Forty thousand dollars raised on social funding site Kickstarter could make a potato salad for the whole internet — no, really — or create a self-massage tool using a couple of tennis or lacrosse balls.
Eric Jeffrey is seeking to raise money for a gadget that he says was inspired after he had pulled a muscle in his lower back. The injury was resistant to treatment with foam rollers and yoga sessions. The only remedy that was helping — deep-tissue therapy — was too expensive to do daily.
A therapist recommended lying on a pair of tennis balls, a conventional home treatment for relieving a knot of clenched muscle tissues, but positioning the loose balls was awkward. Jeffrey's light-bulb moment was to hold them in place with a track. Within two weeks of building a prototype, the inventor says, his back was back to 100%. He continues to use his Massage Track daily, he says.
The device for which he has a patent pending looks like a plastic insert to a cutlery draw. It has four tracks, each about a foot long, with semi-circular bottoms. The patient rolls the tennis or lacrosse balls down these in a straight line to massage sore hands, wrists, ankles, feet, back or shoulders. There is a block-like version for neck and jaw massage.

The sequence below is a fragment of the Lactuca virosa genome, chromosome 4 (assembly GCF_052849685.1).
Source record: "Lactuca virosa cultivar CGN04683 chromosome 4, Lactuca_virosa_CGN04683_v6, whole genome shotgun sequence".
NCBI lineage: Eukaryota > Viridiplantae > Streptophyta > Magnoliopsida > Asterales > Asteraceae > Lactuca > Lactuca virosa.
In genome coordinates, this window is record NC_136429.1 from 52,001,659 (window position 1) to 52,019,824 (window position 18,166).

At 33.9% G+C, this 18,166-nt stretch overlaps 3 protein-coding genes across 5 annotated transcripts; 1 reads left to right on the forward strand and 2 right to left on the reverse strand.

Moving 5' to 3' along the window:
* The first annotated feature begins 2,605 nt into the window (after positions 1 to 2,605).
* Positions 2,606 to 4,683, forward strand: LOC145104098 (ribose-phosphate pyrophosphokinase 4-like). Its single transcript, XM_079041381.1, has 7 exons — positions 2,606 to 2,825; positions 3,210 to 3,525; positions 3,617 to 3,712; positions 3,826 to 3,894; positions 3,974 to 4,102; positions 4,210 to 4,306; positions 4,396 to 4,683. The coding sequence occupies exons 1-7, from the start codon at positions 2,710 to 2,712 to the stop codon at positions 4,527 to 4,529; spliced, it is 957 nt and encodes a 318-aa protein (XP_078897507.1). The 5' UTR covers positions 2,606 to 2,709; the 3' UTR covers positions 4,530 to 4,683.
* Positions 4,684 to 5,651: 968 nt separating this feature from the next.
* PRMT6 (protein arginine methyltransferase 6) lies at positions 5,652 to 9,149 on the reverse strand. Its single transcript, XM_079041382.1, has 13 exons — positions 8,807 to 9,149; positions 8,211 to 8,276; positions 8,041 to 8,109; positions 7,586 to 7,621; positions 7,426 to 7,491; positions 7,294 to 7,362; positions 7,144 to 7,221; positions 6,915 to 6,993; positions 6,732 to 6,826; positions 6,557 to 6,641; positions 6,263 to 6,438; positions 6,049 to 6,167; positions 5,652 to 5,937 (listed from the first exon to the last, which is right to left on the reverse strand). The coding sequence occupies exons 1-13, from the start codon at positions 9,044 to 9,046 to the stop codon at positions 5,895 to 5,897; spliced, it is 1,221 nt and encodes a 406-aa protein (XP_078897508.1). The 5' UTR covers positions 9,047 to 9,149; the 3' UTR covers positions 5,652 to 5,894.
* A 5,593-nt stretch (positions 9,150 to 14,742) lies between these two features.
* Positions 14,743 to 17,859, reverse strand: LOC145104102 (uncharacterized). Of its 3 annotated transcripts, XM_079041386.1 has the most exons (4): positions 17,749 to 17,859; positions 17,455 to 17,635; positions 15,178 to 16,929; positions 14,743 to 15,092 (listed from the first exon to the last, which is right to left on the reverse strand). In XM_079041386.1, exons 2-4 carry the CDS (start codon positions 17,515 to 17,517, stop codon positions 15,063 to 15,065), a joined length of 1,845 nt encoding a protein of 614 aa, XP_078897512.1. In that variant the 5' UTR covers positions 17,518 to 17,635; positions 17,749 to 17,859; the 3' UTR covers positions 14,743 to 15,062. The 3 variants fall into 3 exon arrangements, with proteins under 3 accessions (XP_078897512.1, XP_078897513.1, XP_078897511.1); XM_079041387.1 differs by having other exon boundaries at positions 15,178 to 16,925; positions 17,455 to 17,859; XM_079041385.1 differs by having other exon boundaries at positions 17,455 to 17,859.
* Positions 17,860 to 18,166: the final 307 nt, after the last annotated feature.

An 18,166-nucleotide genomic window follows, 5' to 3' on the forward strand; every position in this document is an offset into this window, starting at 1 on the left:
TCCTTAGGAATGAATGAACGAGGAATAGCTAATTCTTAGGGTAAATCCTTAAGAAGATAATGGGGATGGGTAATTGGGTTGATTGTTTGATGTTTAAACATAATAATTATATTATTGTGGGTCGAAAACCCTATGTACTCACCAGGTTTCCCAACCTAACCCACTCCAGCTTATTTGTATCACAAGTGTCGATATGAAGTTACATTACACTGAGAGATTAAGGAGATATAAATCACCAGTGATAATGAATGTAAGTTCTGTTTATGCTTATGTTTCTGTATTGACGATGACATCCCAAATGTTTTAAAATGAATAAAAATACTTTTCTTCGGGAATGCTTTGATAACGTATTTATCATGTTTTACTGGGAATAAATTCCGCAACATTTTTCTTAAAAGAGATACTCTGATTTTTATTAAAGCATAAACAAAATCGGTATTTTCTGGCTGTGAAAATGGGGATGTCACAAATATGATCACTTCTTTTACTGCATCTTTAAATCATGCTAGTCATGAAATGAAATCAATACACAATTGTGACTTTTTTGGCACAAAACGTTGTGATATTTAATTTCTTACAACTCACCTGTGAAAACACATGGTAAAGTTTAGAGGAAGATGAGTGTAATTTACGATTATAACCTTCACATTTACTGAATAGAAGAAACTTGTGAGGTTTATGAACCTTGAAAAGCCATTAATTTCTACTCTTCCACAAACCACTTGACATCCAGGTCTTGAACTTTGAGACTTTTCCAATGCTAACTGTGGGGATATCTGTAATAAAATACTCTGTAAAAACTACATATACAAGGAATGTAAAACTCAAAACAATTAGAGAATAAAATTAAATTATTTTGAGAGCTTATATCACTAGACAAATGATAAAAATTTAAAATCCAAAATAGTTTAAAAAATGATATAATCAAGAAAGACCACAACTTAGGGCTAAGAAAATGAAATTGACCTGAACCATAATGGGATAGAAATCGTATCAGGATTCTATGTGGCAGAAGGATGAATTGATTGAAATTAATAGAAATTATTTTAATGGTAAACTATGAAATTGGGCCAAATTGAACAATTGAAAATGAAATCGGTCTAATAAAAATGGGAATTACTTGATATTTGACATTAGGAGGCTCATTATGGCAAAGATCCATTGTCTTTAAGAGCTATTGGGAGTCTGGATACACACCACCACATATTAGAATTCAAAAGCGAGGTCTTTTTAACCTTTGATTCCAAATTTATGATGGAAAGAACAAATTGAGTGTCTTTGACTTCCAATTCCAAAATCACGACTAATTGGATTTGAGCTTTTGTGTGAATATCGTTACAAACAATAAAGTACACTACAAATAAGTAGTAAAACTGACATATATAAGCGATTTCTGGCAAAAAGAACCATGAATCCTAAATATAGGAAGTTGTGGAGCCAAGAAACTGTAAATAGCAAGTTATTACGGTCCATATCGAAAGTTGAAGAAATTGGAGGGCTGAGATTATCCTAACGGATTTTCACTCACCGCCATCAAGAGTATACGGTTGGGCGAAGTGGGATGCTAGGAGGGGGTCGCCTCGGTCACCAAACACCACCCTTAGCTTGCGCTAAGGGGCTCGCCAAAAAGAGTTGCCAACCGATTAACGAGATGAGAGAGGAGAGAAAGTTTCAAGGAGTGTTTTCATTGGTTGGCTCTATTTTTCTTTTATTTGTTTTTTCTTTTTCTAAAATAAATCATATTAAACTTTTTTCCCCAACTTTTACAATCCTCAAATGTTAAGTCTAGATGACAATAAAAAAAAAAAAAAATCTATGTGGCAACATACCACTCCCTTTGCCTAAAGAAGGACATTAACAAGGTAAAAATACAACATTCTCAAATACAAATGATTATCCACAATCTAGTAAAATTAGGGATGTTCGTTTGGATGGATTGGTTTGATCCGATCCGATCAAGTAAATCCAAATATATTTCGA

Both are made from soft polyurethane. The Body Track is expected to retail for $55 and the Neck Track for $39. You can use your own tennis and lacrosse balls, or buy his.
Does it work? In the end, Massage Track is just another self-massage tool. It should be as effective in providing trigger-point relief as any other application of tennis-ball massage. Its big plus point is that it makes it easier to apply consistent pressure to those muscles that are usually awkward to keep a tennis ball in place under.
With 44 days of fundraising to go, Jeffrey is 75% towards his target of $38,000 needed to start production. No promises, yet at least, to hold a tennis-ball massage party and invite the whole internet.